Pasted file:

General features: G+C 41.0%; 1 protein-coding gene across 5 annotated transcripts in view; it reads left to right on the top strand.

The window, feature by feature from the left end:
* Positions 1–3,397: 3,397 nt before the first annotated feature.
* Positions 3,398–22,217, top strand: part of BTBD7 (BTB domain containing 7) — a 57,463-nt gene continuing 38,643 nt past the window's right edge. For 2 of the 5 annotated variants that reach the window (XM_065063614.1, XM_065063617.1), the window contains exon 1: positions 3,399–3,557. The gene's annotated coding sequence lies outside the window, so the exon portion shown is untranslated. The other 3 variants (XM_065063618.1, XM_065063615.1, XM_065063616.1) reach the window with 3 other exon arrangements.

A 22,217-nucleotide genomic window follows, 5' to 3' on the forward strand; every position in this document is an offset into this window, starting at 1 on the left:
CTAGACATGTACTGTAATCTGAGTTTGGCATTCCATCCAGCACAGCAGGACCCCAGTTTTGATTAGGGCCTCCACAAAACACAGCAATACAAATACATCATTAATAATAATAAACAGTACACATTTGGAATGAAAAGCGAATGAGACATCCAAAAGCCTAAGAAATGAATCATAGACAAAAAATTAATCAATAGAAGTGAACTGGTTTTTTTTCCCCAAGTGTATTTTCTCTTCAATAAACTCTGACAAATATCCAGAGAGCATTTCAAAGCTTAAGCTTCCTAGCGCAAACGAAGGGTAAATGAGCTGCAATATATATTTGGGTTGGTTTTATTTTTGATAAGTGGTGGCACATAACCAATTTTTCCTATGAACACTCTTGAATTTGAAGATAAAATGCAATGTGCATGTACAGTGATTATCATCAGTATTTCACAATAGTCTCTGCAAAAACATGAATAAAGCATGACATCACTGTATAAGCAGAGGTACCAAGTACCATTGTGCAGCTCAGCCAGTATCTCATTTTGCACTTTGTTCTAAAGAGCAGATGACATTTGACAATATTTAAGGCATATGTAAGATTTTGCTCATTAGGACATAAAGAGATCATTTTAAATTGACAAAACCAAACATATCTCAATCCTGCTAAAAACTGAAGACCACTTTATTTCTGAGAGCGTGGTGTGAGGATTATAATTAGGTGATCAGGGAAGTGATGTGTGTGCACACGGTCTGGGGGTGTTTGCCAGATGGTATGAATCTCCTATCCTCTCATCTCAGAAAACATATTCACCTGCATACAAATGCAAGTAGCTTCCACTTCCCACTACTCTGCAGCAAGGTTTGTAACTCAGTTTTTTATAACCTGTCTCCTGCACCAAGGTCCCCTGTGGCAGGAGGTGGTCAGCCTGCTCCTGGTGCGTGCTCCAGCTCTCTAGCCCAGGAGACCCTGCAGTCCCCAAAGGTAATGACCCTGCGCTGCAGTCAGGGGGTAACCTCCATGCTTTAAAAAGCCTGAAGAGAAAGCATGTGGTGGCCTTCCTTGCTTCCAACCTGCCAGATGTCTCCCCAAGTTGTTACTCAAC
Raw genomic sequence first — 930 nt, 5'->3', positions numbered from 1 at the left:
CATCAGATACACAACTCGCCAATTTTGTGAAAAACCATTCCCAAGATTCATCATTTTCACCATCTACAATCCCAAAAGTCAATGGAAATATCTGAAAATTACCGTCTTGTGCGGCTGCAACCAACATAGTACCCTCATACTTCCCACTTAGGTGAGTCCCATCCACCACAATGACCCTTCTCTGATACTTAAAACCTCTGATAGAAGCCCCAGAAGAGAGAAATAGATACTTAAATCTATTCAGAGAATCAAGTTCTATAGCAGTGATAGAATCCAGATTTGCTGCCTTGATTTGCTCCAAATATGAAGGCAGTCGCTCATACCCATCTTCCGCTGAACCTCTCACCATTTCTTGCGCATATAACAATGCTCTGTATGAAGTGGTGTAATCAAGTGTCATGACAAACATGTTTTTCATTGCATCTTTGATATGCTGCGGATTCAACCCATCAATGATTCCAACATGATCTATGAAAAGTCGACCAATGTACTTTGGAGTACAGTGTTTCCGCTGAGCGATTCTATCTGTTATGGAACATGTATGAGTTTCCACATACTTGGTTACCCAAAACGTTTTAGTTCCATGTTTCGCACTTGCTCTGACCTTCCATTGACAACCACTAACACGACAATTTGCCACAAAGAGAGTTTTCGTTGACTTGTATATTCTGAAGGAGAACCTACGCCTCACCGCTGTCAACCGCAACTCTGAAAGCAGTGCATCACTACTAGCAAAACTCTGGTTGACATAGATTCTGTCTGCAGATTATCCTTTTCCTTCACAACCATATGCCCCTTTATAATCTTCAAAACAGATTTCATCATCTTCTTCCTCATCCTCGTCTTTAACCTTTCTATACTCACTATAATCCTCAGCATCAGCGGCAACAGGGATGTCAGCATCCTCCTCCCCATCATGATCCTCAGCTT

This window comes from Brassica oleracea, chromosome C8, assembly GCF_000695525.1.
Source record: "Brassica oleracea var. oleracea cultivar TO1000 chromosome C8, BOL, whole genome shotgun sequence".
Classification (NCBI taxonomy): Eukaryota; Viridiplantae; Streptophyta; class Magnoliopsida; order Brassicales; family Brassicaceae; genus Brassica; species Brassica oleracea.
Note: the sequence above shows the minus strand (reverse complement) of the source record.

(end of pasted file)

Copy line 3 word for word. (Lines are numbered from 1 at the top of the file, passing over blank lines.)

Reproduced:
* Positions 1–3,397: 3,397 nt before the first annotated feature.